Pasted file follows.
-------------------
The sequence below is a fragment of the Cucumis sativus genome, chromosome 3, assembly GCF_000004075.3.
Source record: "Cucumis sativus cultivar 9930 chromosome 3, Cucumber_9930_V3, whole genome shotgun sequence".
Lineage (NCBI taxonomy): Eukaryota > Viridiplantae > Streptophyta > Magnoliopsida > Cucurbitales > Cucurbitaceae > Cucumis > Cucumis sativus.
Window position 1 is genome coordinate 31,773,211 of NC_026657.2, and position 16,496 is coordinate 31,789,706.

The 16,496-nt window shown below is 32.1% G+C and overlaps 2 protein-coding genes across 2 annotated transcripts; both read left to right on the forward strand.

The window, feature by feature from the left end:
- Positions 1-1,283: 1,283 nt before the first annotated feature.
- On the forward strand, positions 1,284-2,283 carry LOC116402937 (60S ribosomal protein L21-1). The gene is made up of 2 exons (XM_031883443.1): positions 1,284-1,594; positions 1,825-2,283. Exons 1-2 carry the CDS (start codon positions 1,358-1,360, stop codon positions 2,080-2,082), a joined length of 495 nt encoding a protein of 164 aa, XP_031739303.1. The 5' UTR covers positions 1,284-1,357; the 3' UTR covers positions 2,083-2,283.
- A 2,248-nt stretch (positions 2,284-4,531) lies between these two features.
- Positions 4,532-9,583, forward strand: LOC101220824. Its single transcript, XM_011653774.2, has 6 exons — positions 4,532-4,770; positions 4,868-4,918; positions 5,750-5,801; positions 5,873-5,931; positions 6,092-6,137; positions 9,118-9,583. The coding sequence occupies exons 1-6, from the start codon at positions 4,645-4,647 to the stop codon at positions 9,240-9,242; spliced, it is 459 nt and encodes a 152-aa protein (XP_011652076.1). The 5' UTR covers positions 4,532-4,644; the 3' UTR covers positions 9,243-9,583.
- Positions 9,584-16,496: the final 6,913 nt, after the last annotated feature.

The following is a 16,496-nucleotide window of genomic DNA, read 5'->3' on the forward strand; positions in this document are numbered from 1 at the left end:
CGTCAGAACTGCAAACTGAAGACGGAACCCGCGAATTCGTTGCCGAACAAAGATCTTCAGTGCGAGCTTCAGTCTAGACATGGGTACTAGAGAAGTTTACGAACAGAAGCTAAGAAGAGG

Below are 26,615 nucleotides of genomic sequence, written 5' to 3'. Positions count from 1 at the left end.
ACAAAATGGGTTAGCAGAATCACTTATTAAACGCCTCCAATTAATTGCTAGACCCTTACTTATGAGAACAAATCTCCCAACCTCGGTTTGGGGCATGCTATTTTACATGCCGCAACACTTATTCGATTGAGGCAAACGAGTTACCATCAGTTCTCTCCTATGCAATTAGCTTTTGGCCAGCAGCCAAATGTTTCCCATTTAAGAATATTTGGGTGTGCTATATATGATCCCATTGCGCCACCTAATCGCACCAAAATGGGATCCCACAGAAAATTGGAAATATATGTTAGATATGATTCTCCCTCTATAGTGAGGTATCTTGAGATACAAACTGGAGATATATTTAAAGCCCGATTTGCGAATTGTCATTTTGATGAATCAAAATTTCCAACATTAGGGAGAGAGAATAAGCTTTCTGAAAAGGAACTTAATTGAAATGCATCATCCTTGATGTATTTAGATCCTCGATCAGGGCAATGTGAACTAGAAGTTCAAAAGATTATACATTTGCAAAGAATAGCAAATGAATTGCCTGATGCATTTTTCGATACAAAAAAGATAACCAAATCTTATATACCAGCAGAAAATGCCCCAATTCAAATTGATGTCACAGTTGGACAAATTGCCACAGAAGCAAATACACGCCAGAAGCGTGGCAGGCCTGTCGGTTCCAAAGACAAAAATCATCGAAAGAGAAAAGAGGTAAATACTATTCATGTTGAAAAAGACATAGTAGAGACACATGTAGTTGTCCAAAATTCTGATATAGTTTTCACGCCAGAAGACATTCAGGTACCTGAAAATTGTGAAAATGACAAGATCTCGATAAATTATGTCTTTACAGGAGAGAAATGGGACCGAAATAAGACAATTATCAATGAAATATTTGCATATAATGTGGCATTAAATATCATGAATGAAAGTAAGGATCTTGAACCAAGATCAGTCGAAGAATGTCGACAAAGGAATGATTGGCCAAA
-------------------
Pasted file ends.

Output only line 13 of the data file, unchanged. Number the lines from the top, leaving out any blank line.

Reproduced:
CGTCAGAACTGCAAACTGAAGACGGAACCCGCGAATTCGTTGCCGAACAAAGATCTTCAGTGCGAGCTTCAGTCTAGACATGGGTACTAGAGAAGTTTACGAACAGAAGCTAAGAAGAGG